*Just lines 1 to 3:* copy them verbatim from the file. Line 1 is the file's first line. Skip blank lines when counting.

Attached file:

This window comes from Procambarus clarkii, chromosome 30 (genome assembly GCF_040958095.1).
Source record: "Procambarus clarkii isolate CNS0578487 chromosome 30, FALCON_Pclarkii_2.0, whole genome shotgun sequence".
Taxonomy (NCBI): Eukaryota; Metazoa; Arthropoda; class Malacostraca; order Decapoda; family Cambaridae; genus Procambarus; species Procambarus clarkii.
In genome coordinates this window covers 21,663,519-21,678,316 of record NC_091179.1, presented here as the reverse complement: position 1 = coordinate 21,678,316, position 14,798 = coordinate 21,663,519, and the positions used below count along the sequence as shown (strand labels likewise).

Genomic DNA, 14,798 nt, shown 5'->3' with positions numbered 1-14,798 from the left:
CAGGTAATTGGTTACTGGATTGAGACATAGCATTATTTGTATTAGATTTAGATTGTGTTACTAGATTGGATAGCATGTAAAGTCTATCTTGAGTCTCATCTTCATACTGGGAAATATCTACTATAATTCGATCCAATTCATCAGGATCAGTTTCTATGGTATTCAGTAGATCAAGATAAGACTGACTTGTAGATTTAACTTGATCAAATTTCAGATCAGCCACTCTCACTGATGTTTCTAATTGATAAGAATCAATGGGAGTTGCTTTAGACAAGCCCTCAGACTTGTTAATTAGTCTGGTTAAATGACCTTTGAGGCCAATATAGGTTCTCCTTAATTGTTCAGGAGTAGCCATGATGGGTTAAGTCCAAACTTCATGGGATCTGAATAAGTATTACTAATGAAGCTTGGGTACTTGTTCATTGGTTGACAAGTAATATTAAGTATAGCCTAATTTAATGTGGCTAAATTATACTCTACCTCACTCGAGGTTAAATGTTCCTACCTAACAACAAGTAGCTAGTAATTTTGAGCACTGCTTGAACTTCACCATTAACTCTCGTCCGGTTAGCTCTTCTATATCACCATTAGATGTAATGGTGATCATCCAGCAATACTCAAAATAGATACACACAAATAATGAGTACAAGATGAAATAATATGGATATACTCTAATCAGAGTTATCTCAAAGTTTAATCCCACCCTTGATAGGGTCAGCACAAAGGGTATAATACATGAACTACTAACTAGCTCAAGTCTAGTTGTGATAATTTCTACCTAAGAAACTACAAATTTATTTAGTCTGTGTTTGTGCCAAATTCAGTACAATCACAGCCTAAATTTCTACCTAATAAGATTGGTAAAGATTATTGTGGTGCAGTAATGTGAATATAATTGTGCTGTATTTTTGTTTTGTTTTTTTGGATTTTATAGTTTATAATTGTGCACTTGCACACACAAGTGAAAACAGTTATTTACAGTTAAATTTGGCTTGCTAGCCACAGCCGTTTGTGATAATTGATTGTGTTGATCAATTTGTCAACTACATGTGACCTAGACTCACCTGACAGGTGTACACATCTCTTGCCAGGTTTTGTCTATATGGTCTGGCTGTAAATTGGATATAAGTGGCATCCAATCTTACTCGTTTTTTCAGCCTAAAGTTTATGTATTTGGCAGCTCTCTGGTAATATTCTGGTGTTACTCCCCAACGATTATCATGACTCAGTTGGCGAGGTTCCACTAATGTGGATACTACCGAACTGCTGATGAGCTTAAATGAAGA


This window comes from Procambarus clarkii, chromosome 30 (genome assembly GCF_040958095.1).
Source record: "Procambarus clarkii isolate CNS0578487 chromosome 30, FALCON_Pclarkii_2.0, whole genome shotgun sequence".
Taxonomy (NCBI): Eukaryota; Metazoa; Arthropoda; class Malacostraca; order Decapoda; family Cambaridae; genus Procambarus; species Procambarus clarkii.